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Adding carbon to steel makes it harder and stronger. Is this true for all metals? Cou

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Adding carbon to steel makes it harder and stronger. Is this true for all metals? Could you add carbon to titanium or vanadium to make them even harder and stronger?

 

On the contrary, why adding sulphur to metal to give a softer metal?

I could imagine there's no chemical reaction.

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No there is no chemical reaction involved. The hardness is achieved due to the structure and packing of Fe itslef. I do not think you can make generic statements about carbon hardening metals though, as metals would have different types of structures and varied atomic sizes.

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"I do not think you can make generic statements about carbon hardening metals though, as metals would have different types of structures and varied atomic sizes."

 

Yeah. Some metal's do usually get other rather interesting things added to them, though. A good example is aluminum or titanium.

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Carbon and silicon in Iron will make them harder and more resistant to wear, Iron with carbon in is known as Steel at that point.

 

other metals such as Alu and Gold and Silver have traces of copper added for hardness.

Alu with copper is known as Duralumin it`s used in aircraft too, but it will "work harden" also making ragular check-ups for cracks necesary.

 

a topic like this can go on forever though. Heat treatment is also important as that affects the metalic crystal size and thus its properties :)

 

this seriously could go on forever!

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Yep, take a chemical analysis of any nowadays steel and got your work cut out for you. Sure the term "stronger" is something got to be careful here ... add enough carbon and we're talking about cast irons, the other end resembling more glass than steel. Hardening mechanisms of metals might be an interesting topic itself.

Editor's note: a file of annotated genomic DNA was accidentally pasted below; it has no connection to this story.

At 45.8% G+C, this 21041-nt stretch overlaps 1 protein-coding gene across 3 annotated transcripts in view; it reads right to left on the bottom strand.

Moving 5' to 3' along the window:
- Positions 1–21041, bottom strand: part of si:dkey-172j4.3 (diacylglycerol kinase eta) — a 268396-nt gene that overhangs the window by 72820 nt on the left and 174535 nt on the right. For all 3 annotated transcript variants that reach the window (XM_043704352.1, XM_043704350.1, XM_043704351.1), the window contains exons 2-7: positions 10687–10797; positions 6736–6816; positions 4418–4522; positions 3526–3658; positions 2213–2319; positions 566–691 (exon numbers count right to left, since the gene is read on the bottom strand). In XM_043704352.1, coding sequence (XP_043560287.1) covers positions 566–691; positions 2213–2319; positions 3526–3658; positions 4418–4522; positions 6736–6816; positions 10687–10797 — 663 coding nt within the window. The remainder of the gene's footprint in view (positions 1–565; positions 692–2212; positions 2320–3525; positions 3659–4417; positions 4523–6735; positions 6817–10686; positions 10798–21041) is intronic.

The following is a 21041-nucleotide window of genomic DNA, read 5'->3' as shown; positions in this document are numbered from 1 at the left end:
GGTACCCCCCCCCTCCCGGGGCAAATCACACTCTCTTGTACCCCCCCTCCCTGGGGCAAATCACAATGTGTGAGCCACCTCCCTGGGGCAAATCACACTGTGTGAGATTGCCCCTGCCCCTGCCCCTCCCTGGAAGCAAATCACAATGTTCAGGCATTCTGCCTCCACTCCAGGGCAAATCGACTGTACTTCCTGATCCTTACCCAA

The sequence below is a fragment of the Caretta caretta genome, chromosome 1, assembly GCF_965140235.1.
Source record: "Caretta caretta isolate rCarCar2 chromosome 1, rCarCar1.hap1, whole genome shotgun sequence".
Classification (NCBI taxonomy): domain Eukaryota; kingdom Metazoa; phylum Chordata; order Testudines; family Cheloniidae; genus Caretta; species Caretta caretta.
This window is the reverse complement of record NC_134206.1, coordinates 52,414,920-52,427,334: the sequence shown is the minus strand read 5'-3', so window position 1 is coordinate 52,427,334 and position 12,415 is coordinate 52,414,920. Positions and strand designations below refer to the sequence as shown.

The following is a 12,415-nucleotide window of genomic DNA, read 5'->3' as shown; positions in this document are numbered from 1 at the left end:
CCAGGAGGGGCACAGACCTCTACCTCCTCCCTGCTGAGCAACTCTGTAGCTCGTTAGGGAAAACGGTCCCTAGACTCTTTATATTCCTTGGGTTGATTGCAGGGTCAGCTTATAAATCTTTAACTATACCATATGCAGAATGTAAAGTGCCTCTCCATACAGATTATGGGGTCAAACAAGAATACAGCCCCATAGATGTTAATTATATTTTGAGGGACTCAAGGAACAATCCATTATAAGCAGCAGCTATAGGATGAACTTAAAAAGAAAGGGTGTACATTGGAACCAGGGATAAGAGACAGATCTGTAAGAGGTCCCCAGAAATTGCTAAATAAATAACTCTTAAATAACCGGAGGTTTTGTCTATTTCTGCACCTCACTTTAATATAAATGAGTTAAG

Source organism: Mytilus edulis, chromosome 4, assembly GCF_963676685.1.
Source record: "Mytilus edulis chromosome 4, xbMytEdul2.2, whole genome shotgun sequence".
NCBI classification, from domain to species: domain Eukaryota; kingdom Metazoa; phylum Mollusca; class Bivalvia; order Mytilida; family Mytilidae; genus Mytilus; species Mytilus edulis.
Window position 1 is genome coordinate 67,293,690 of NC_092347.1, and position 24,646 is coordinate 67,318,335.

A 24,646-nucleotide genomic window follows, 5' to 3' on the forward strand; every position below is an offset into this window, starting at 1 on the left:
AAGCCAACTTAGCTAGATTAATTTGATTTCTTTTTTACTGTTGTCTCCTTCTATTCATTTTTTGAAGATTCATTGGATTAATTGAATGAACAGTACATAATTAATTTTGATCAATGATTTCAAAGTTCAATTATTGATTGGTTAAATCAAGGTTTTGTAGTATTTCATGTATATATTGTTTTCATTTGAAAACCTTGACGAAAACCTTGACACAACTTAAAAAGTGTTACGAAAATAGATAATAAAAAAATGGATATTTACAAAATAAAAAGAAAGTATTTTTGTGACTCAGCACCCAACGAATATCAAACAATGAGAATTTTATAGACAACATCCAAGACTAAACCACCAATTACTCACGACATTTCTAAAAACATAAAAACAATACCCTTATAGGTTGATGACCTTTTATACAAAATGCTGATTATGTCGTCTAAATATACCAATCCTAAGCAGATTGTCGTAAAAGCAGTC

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yeah, "Harder" can be taken to mean a few things to the un-initiated, harder usualy mean Scratch resistant, but is also synonymous with "Brittle" in many instances.

Case hardening with cardon is again a different story, the outside is still "brittle" but since it`s all made of one peice the inner part is still regualr steel so hitting it with a hammer wont effect it, whereas cast iron will shatter as the marzites and crystal structure run throughout.

alloys of Chromium and Vanadium again make a different kind of steel (stainless) and there are gradients of stainless steel too...

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Is it possible to make an alloy ( mixed with carbon also called alloy?) harder than diamond?

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if by "Harder" you mean it will out perform Diamond in a scratch test, then non that I`m aware of, no.

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Some diamond like get to a same order but still not too close as far as I know (they may have better other properties, like tribological ones, but not harder). For example DLC coatings used widely commercially (diamond like carbon) can have a hardness of about 2k HV while diamond is typically closer to 10k.

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and some metal Carbides and Nitrides are very hard too, but non as hard as diamond.

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Yeah, I've somehow gotten the idea for diamond being the "ultimate" and whether you can even go past it being questionable ... with the fully covalent 3D bonding and resulting extreme stiffness of it.

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